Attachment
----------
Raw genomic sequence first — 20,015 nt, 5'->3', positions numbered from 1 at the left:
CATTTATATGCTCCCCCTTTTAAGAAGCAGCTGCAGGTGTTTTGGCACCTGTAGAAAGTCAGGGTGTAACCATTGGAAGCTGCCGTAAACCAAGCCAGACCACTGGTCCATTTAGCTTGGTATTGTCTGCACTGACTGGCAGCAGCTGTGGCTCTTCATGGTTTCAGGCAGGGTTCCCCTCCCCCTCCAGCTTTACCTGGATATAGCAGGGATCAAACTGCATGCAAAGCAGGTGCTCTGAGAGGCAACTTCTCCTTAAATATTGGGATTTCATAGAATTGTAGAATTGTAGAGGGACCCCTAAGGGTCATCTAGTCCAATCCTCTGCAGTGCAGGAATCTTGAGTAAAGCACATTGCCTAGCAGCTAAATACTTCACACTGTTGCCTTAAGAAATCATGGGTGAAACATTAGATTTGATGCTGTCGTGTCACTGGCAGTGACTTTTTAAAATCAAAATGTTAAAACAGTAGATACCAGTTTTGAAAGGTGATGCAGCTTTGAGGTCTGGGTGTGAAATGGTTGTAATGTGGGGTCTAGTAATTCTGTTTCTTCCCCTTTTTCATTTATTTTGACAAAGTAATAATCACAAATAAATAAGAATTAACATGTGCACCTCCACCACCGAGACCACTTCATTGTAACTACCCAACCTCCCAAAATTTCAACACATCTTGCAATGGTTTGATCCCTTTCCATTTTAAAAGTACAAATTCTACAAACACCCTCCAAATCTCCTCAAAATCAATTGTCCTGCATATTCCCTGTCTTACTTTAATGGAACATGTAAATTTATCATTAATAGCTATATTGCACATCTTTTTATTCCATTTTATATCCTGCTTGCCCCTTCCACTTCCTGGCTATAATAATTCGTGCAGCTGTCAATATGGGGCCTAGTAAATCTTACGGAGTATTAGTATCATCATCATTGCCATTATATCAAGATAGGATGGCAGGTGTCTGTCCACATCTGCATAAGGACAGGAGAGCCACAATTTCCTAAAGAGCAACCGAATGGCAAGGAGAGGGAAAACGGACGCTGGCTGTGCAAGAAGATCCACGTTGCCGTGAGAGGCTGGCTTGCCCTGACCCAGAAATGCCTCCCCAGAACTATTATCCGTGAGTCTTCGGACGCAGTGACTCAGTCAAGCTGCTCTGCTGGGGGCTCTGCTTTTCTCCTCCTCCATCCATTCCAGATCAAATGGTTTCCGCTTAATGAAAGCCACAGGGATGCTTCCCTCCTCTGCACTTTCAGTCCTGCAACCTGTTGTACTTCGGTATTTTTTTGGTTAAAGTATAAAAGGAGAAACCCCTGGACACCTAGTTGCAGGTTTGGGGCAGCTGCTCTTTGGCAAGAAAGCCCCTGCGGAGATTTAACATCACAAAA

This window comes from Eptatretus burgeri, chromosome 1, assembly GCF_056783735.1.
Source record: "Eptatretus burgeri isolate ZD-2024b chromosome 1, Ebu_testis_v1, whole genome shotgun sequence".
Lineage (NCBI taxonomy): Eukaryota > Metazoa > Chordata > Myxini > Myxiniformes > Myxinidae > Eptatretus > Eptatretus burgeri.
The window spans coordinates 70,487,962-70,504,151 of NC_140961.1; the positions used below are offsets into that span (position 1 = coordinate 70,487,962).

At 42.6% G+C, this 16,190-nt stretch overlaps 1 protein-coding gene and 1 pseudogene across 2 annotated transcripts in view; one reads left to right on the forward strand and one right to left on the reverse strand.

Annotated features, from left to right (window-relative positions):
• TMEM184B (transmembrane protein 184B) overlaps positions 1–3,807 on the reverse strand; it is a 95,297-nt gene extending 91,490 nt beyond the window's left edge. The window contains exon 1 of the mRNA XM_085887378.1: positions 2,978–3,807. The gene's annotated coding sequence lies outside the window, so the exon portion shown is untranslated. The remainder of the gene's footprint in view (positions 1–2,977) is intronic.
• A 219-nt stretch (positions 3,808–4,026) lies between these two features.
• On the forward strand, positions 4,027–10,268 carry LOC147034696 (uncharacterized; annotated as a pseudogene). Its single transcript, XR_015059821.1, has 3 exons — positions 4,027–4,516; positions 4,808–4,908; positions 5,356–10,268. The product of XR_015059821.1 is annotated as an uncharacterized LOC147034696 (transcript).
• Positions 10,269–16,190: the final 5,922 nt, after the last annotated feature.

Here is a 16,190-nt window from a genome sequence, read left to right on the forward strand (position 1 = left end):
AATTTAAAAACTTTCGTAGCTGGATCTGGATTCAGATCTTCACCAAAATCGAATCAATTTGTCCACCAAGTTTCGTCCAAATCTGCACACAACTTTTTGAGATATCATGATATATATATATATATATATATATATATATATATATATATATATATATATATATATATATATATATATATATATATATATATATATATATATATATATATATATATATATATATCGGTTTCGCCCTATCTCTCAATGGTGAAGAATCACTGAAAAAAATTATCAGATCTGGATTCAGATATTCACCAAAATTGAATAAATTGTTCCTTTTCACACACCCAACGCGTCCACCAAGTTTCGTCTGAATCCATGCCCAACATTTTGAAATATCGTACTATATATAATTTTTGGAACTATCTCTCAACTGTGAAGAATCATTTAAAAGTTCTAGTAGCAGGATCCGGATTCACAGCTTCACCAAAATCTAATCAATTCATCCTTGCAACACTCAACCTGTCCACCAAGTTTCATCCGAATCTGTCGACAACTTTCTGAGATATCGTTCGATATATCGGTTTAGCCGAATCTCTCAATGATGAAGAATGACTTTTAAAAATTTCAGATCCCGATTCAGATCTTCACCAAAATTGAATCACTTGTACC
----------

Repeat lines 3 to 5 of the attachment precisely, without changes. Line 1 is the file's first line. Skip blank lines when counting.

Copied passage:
This window comes from Eptatretus burgeri, chromosome 1, assembly GCF_056783735.1.
Source record: "Eptatretus burgeri isolate ZD-2024b chromosome 1, Ebu_testis_v1, whole genome shotgun sequence".
Lineage (NCBI taxonomy): Eukaryota > Metazoa > Chordata > Myxini > Myxiniformes > Myxinidae > Eptatretus > Eptatretus burgeri.